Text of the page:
Is the Correspondent Theory of Truth currently the most important way of thinking about the nature of truth? What alternatives are important? Is there a version of the Correspondent Theory of Truth ...
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Relation between an argument and false premise on Knowledge

If I argue something from a premise such as "It's raining where I wrote this question" which is contingent false, then is it true that I could argue or deduct anything? For example, from the premise ...
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Do machine learning algorithms have knowledge?

By "machine learning algorithm" I'm referring to basic, primarily statistical, machine learning algorithms; for concrete examples consider simple classifier algorithms like SVM or Bayesian classifier ...
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1answer
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Is there any relation between an Argument and corresponding conditional?

In my philosophy class, where we cover theory of knowledge, I leaned about Gettier problem. Gettier's counterexample to JTB is following: From A has Ford which is justified false belief, B can deduct ...
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Question on the duality between necessity/knowledge and possibility [closed]

(1) Who first said that necessity and possibility are dual to each other? (2) Who first said that knowledge and possibility are dual to each other?
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Difference between science knowledge and religious knowledge [closed]

Why would both educated and uneducated people believe that earthquakes are the wrath of God?
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Are there formal theories for grouping different knowledge areas?

What do you know about the boundaries between different bodies of knowledge, e.g. bodies of science. I think it's a common question, e.g. "where's the boundary between mathematics and physics". But ...
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Views about the composition of processes? (Self reference?)

What are some philosophical theories that analyze the composition of processes (e.g. "I think", "I think that I think", "I regret", "I regret that I regret" etc)? Mathematics allows the composition ...
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Why do some philosophers argue that we do not know, a priori, that something thinks

The Cartesian argument seems to explicate the fact that I necessarily know that something thinks, and that I necessarily know that something thinks even if I don't checking the world to verify whether ...
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How do we acquire knowledge?

Lately, I have come to the sad realisation that I know virtually nothing. This understanding was only fully realised for me when I looked back on my own education thus far; in spite of having just ...
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Was Locke right that analytic knowledge is vacuous?

According to Locke, it is impossible to obtain substantive knowledge from analytic propositions. Statement like triangle has three sides is analytic, but one cannot derive Pythagorean ...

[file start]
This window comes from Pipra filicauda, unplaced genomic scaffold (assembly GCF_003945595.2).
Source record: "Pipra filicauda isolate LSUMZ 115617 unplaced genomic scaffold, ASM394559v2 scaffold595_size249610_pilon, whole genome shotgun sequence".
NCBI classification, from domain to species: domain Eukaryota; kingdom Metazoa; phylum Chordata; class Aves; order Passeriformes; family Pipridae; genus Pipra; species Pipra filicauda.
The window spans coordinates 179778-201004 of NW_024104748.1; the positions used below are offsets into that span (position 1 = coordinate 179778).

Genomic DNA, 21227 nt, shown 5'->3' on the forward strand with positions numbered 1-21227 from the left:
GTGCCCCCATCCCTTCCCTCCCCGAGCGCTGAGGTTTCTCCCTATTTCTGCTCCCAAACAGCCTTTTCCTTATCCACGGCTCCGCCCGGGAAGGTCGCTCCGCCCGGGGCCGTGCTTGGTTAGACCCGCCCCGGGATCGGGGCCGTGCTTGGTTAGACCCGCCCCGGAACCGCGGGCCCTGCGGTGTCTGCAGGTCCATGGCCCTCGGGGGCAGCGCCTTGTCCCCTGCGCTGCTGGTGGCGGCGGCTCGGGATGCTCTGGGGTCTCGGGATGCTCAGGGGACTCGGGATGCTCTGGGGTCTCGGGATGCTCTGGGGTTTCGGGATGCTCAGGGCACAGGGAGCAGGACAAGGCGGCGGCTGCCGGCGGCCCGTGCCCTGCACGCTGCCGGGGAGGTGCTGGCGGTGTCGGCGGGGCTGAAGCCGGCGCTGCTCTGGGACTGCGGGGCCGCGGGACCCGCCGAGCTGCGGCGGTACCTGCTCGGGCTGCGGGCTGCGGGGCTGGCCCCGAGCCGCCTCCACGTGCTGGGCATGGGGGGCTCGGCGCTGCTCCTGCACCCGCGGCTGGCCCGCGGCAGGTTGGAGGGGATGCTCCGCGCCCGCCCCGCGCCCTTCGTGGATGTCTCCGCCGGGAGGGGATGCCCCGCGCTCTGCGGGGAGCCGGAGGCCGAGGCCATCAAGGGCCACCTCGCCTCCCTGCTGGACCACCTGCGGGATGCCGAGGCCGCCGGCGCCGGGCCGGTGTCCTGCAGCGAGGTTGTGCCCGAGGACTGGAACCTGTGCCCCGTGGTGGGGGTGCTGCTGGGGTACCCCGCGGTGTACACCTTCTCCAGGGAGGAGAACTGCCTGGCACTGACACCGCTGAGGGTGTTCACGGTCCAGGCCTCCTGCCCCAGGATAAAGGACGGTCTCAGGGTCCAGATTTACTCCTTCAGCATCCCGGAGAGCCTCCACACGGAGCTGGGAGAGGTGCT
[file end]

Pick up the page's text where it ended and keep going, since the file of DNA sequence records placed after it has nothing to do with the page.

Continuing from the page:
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how to deal with “the unknown unknown” [closed]

https://www.youtube.com/watch?v=GiPe1OiKQuk alot of people make fun of Rumsfeld for the "unknown unknowns", but i'm wondering how a person like him would start to try to get his hands around the ...
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Why are some communication failures regarded as important opinions in philosophy?

As a newbie here (though not on SO or on the net before that) I am surprised at the number of questions about what some philosopher meant. Examples, just picked from the time point of writing this ...
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Why does western law treat criminal and civil violations so differently [closed]

Example 1, criminal act: You find a set of keys on the ground and use them to obtain access to a nearby xyz, taking it away for your own use. You make no effort to pay for the xyz. Example 2, ...
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1answer
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What is the prerequisite knowledge for reading philosophers of the Enlightenment?

I want to read philosophical texts, however I have not done so because I am daunted by the prospect of it. I guess this stems from the nature of ideas, that is they are usually in dialogue with other ...
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Will philosophy ever have a consensus on all the issues?

There seems to be a lot of disagreement of important questions of philosophy. A lot of consensus has been achieved in the history of philosophy, but will there ever be consensus of the entire field ...
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Does everything have a cause/reason?

I was reading on arguments for the existence of God and came across the Principle of Sufficient Reason (PSR) which describes that everything must have a sufficient cause/reason to exist. Looking at ...